Integration by substitution, rigorously

Dear Uncle Colin,

Can you explain why integration by substitution works? I get that you’re not allowed to ‘cancel’ the $dx$s, but can’t see how it works otherwise.

- Reasonable Interpretation Got Our Understanding Ridiculed

Hi, RIGOUR, and thanks for your message.

First up, confession time: me and rigour go together like peanut butter and lawnmowers. We are not a natural combination, and any attempt to apply one to the other is likely to end in a mess - or at least anguished screams from @realityminus3. But, since you asked, I’ll do my best.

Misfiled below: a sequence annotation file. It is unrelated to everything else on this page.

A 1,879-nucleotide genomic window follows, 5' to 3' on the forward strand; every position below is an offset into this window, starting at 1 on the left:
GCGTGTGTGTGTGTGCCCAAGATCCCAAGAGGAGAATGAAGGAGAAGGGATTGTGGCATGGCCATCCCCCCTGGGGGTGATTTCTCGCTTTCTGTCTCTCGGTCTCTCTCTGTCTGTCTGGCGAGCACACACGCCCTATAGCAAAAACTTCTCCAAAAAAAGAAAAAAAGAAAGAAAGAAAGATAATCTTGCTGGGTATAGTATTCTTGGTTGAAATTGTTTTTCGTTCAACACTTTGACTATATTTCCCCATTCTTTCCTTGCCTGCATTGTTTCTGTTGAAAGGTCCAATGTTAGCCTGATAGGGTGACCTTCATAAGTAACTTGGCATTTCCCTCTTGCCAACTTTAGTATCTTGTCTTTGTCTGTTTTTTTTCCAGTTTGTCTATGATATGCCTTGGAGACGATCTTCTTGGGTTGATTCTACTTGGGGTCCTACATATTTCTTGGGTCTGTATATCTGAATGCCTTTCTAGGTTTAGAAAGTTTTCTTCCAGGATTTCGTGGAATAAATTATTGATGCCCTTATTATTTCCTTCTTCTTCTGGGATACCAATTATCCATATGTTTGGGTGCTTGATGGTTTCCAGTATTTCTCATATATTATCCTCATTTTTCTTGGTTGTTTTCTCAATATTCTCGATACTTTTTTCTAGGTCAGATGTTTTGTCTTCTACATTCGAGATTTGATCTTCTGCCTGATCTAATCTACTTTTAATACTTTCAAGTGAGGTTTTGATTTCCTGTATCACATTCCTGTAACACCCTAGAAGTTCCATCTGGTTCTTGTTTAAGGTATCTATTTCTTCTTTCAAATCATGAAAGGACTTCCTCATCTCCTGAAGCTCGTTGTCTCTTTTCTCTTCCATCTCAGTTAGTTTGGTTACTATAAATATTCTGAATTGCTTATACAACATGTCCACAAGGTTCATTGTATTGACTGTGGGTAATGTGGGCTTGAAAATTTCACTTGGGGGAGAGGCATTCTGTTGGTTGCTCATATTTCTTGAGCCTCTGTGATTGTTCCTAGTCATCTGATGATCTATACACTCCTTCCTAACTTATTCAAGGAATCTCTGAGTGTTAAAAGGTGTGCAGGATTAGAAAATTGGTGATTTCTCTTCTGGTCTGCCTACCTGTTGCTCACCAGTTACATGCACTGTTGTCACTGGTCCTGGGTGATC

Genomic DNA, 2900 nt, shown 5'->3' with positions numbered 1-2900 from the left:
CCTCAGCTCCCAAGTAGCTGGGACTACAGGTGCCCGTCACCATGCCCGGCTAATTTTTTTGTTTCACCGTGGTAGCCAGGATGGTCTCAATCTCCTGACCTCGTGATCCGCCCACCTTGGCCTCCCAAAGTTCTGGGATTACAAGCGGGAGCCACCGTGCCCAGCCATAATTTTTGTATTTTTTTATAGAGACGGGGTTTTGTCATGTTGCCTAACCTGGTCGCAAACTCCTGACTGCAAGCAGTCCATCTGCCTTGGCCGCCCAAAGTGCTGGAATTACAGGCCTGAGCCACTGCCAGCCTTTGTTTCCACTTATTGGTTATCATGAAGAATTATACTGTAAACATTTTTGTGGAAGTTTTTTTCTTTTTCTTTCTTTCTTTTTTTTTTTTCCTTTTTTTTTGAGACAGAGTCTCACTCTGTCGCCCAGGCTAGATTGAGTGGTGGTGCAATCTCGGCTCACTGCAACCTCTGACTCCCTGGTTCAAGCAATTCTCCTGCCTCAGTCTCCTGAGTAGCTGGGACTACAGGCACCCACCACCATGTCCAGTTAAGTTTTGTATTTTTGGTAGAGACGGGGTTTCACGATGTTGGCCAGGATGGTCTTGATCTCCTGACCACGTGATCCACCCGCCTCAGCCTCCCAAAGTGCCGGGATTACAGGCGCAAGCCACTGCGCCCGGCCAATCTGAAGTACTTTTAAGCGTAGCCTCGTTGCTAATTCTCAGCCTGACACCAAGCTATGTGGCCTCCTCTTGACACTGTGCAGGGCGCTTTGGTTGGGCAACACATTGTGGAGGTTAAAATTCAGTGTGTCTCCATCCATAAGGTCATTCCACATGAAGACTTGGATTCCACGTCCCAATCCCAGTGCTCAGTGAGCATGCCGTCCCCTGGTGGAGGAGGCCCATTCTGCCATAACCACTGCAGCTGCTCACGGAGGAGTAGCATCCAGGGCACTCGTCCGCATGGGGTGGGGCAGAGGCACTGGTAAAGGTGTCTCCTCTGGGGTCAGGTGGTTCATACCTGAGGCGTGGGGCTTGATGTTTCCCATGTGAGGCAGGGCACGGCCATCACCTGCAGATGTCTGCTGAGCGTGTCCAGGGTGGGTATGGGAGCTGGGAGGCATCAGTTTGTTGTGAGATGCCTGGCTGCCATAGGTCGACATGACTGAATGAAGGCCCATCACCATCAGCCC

It helps if we go back to what integration means: $\int y \dx$ gives the family of functions, $F(x)$, such that $\diff {F(x)}{x} = y$.

Also, $x$ is a dummy variable - it wouldn’t matter if you changed it for $t$ or $\theta$ or anything else - it’s just there as a placeholder. In particular, $\int y \d t$ gives a family of functions $F(t)$ which are (up to replacing the variable) the same ones as you’d get from integrating with respect to $x$.

Suppose we have $F(x)$, where $x$ is a function of $t$. Then, if we differentiate $F(x)$ with respect to $t$, we get $\diff {F(x)}{x} \cdot \diff xt$. Integrating this with respect to $t$ - a dummy variable, remember - gets us back to $F(x)$.

So, we have $F(x) = \int y \diff xt \d t$ - but we originally had $F(x) = \int y \dx$, so $\int y \diff xt \d t = \int y \dx$ as required. $\blacksquare$.

Hope that helps!

- Uncle Colin

* Edited 2018-10-03 to fix a typo. Thanks, Adam!